I recently read an article by titled For Online Ad Industry, It's Time To Stop Being Nostalgic which was one of the clearest indications highlighting the fundamental misunderstanding of how single-sided auctions undermine publishers in every case, except search. As a caveat, let’s make one clear distinction before we go on. There is nothing inherently wrong with real-time bidding. The problem with RTB today is that it is only applied to the single-sided auction model.
I was perplexed by the statement "If publishers make peace with the fact that exchanges are here to stay, then they can make peace with RTB as well. Once they do, they can see how their CPMs will stay competitive and even go higher." as it runs contrary to the fundamental economic theory that drives the value of these auctions. Let's take a closer look at one-sided auctions...
Originally, the one sided second-price auction made waves in advertising when applied to search. In the context of search, one sided second-price auctions work very well. The reason is simple, in search all buyers are bidding on exactly the same set of audience attributes: the search terms. In other words, every advertiser that is bidding for the term 'car insurance' is bidding for the exact same set of attributes. Now, let's fast forward to RTB display. In the display market, impressions contain a large number of attributes visible to all market participants, the bid string, and some which are only visible to one or very few parties, 1st party data.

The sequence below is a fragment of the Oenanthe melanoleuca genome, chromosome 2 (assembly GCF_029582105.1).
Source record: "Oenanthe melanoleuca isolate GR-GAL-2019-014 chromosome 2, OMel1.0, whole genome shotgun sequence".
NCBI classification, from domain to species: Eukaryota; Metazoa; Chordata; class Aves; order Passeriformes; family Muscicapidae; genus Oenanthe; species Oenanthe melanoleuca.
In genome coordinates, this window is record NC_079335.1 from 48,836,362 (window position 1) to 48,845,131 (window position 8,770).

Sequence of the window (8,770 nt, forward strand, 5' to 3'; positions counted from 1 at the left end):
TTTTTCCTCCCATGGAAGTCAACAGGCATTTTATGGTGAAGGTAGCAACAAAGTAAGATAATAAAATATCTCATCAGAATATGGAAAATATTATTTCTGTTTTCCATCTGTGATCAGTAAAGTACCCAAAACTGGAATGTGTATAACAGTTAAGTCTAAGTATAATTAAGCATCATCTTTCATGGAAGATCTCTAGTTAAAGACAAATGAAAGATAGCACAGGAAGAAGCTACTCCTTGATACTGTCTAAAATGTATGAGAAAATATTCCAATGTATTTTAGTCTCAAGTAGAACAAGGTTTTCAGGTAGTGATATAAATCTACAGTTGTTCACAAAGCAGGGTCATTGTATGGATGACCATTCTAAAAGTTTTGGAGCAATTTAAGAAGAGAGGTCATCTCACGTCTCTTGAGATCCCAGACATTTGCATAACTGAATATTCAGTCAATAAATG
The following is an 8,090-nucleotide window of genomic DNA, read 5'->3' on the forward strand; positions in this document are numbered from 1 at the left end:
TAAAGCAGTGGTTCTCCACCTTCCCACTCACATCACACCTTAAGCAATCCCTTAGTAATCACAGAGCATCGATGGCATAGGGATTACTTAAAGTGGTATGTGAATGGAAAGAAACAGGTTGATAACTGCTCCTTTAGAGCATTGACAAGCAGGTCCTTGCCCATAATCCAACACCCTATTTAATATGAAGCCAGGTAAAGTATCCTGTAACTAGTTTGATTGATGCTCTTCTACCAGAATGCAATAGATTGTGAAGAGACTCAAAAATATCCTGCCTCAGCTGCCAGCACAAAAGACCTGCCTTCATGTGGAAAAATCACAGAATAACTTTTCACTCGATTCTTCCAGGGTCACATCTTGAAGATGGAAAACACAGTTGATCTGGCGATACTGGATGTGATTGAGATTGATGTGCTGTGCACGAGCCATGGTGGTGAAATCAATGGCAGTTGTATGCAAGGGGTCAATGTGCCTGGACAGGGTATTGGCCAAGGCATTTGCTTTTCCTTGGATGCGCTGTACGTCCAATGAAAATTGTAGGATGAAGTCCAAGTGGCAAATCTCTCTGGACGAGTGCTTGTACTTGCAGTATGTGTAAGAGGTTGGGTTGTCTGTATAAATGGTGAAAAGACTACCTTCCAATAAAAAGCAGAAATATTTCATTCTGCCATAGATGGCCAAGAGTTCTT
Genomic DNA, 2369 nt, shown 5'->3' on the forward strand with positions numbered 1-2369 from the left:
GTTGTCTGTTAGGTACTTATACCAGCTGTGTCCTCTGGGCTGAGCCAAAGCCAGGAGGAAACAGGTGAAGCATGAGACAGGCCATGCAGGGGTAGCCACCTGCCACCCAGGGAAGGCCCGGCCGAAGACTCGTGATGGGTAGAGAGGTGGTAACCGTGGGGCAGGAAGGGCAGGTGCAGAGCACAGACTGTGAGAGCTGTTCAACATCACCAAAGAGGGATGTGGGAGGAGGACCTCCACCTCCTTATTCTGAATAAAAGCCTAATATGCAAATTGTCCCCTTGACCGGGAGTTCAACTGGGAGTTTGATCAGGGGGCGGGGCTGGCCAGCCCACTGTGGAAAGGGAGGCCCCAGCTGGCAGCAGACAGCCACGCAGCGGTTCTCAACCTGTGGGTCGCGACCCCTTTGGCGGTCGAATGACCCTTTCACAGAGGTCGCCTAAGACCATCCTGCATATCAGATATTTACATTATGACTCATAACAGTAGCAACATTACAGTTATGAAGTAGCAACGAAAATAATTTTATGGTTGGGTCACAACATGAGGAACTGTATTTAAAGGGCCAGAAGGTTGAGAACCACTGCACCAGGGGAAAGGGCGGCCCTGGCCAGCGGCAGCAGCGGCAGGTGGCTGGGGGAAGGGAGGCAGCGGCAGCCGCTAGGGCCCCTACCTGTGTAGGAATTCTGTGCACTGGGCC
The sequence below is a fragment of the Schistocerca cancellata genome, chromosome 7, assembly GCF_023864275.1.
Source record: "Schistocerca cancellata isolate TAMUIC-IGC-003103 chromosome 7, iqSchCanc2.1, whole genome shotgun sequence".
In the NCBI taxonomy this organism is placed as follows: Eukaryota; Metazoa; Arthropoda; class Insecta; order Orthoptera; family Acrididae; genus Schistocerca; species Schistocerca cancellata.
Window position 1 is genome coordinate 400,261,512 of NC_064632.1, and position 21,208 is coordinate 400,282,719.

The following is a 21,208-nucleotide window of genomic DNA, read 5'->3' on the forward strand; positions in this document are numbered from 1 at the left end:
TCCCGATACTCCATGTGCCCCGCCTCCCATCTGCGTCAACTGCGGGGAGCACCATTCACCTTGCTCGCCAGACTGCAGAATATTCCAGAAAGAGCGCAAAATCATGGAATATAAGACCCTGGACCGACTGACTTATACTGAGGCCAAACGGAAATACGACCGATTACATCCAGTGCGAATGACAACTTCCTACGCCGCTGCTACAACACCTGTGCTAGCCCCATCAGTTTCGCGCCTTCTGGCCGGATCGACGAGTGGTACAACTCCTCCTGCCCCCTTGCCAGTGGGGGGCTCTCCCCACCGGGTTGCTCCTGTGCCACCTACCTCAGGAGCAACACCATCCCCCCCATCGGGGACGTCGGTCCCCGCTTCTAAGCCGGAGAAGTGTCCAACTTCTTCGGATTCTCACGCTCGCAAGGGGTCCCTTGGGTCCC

Here is where economic theory comes into play. When all the bidders have the same information and are bidding on exactly the same set of attributes, e.g. search, all buyers rest along a single demand curve and the market is well understood. In RTB one buyer may be bidding on an impression because it is 'in market' and another is bidding on a completely different set of impression attributes. In reality, this means that each bidder, whose bid is driven by a different set of attributes than other bidders, is defining a unique demand curve. The RTB auction collapses all of these demand curves into a single demand curve driven by the buyers informational advantage, thus enabling advertisers to bid down to the 'lowest common denominator' of price.When the buyer knows more than the seller, the seller always loses.
Using traditional premium inventory selling methods, publishers know more than buyers and can thus garner more economic value. In exchanges, information is power and power sets price. By moving inventory to a single-sided auction, publishers give up their informational advantage and pricing power. Display advertising is a different animal than search advertising. Until the innovation being brought to market by MASS Exchange, the single-sided auction was the best solution. Not anymore.
For those of you reading this that have a deep understanding of market structure and economic theory, the double-sided market model used by MASS Exchange will leave you unconvinced. If the aforementioned describes you, stay tuned. Our innovation is like an iceberg, there is far more of it that you can't see than that which you can.